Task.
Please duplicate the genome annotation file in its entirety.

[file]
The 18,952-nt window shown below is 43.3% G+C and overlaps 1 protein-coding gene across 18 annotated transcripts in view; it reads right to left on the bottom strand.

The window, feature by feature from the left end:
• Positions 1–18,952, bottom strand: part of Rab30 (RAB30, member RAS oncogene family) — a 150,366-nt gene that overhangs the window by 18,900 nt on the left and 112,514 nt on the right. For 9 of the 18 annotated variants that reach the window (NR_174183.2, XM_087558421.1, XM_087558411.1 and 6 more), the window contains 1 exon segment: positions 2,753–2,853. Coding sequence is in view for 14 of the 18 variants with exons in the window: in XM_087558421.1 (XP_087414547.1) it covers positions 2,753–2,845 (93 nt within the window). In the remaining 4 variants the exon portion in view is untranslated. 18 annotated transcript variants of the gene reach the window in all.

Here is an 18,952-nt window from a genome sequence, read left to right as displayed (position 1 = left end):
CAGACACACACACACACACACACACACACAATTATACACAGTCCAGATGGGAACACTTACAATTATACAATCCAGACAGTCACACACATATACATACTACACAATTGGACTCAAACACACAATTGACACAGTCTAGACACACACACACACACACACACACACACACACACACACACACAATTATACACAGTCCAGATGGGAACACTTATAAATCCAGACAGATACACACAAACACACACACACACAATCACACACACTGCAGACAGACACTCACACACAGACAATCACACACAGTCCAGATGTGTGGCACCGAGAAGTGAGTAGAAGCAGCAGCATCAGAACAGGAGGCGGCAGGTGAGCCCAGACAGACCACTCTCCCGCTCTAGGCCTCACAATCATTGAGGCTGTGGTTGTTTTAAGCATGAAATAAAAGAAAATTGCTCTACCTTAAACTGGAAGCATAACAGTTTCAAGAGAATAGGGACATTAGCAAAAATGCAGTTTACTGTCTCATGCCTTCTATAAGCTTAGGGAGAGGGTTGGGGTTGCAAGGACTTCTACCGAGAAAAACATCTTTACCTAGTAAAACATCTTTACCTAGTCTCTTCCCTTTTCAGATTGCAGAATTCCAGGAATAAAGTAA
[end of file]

The 18,952-nt window shown below is 43.3% G+C and overlaps 1 protein-coding gene across 18 annotated transcripts in view; it reads right to left on the bottom strand.

The window, feature by feature from the left end:
• Positions 1–18,952, bottom strand: part of Rab30 (RAB30, member RAS oncogene family) — a 150,366-nt gene that overhangs the window by 18,900 nt on the left and 112,514 nt on the right. For 9 of the 18 annotated variants that reach the window (NR_174183.2, XM_087558421.1, XM_087558411.1 and 6 more), the window contains 1 exon segment: positions 2,753–2,853. Coding sequence is in view for 14 of the 18 variants with exons in the window: in XM_087558421.1 (XP_087414547.1) it covers positions 2,753–2,845 (93 nt within the window). In the remaining 4 variants the exon portion in view is untranslated. 18 annotated transcript variants of the gene reach the window in all.

Here is an 18,952-nt window from a genome sequence, read left to right as displayed (position 1 = left end):
CAGACACACACACACACACACACACACACAATTATACACAGTCCAGATGGGAACACTTACAATTATACAATCCAGACAGTCACACACATATACATACTACACAATTGGACTCAAACACACAATTGACACAGTCTAGACACACACACACACACACACACACACACACACACACACACACAATTATACACAGTCCAGATGGGAACACTTATAAATCCAGACAGATACACACAAACACACACACACACAATCACACACACTGCAGACAGACACTCACACACAGACAATCACACACAGTCCAGATGTGTGGCACCGAGAAGTGAGTAGAAGCAGCAGCATCAGAACAGGAGGCGGCAGGTGAGCCCAGACAGACCACTCTCCCGCTCTAGGCCTCACAATCATTGAGGCTGTGGTTGTTTTAAGCATGAAATAAAAGAAAATTGCTCTACCTTAAACTGGAAGCATAACAGTTTCAAGAGAATAGGGACATTAGCAAAAATGCAGTTTACTGTCTCATGCCTTCTATAAGCTTAGGGAGAGGGTTGGGGTTGCAAGGACTTCTACCGAGAAAAACATCTTTACCTAGTAAAACATCTTTACCTAGTCTCTTCCCTTTTCAGATTGCAGAATTCCAGGAATAAAGTAA